How to Manage Pests

UC Pest Management Guidelines


Branch Wilt

Pathogens: Neoscytalidium dimidiatum (=Scytalidium dimidiatum, Hendersonula toruloidea)

(Reviewed 6/17, updated 6/17)

In this Guideline:


Early symptoms of branch wilt are yellowing and withering of leaves on the outermost branches typically with a southwest exposure during midsummer to early fall. Next, leaves on larger infected limbs suddenly wither, turn dull green, then dark brown, and then they become dry. These leaves remain attached well after healthy leaves have fallen. Blighted fruit due to branch wilt can also be colonized by the pathogen (frequently the pathogen can be isolated from the shriveled kernel of these fruit). Portions of the thin outer layer of bark peel away, exposing a black sooty, dusty mass of fungal spores (arthrospores). Diseased limbs have a gray to dark brown discoloration in the shape of a cylinder or wedge extending into the center of the wood.


Branch wilt develops only under warm temperatures. It affects English walnut throughout the interior valley of California but not in the coastal areas of the state. All commercial cultivars of walnut grown in California are susceptible to the disease. The fungus invades branches only through splits, frost damage, and sunburn injury from spores spread by windblown rain. The branch wilt pathogen has also been found on almond, apple, apricot, chestnut, citrus, fig, peach, poplar, grape, and black walnut and can cause similar wilt symptoms in some of these hosts. Frequently, additional Botryosphaeriaceae fungi colonize branches killed by the branch wilt fungus, so sections of these branches may be covered with pycnidia of other Botryosphaeriaceae species. Also, the pathogen can infect sunburned trunks of newly planted trees and kill them.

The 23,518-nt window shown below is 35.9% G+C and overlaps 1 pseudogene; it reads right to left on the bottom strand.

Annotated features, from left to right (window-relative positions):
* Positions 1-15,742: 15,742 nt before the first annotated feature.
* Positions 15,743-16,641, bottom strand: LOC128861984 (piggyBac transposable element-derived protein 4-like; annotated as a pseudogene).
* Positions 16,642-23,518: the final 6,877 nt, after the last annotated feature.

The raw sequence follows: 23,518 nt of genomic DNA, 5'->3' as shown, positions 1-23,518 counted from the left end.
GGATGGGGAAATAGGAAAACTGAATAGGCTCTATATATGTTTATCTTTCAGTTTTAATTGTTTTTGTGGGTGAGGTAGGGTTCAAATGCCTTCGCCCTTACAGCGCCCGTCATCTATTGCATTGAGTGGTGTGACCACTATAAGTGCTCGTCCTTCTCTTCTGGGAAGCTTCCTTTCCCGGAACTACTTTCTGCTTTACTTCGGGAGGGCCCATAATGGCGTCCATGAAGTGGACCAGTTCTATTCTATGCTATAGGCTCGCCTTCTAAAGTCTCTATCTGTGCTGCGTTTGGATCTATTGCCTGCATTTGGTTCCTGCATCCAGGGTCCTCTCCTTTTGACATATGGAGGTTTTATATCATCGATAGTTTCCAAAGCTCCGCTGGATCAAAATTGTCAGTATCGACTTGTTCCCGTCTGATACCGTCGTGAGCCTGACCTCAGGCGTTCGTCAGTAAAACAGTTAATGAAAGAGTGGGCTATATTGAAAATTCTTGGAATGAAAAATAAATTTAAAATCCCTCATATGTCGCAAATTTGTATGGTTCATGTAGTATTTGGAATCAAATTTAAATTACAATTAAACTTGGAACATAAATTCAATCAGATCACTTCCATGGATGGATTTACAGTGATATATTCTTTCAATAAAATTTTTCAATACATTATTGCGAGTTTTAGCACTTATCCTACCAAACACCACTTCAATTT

• Remove infected limbs when the weather is dry to avoid infection by Botryosphaeriaceae fungi through pruning wounds. Prune out diseased limbs, cutting back into healthy wood (where the wood is no longer discolored); at least two inches beyond the lower canker is sufficient to remove the pathogen. Where permitted, burn these branches.
  • Avoid sunburn by maintaining vigorous trees through adequate irrigation, fertilization, and pest control.


[UC Peer Reviewed]

UC IPM Pest Management Guidelines: Walnut
UC ANR Publication 3471


J. E. Adaskaveg, Plant Pathology, UC Riverside
R. P. Buchner, UC Cooperative Extension, Tehama County
G. T. Browne, USDA Crops Pathology and Genetics, Davis, CA
W. D. Gubler, Plant Pathology, UC Davis
T. J. Michailides, Kearney Agricultural Research and Extension Center, Parlier
J. K. Hasey, UC Cooperative Extension, Sutter, Yuba, and Colusa counties
E. J. Fichtner, UC Cooperative Extension, Tulare County
S. J. Seybold, Entomology, UC Davis (thousand cankers disease)
R. M. Bostock, Plant Pathology, UC Davis (thousand cankers disease)

Acknowledgement for contributions to Diseases:
B. L. Teviotdale, Kearney Agricultural Research and Extension Center, Parlier (Emeritus)

Top of page

Statewide IPM Program, Agriculture and Natural Resources, University of California
All contents copyright © 2017 The Regents of the University of California. All rights reserved.

For noncommercial purposes only, any Web site may link directly to this page. FOR ALL OTHER USES or more information, read Legal Notices. Unfortunately, we cannot provide individual solutions to specific pest problems. See our Home page, or in the U.S., contact your local Cooperative Extension office for assistance.

Agriculture and Natural Resources, University of California

Accessibility   Contact webmaster.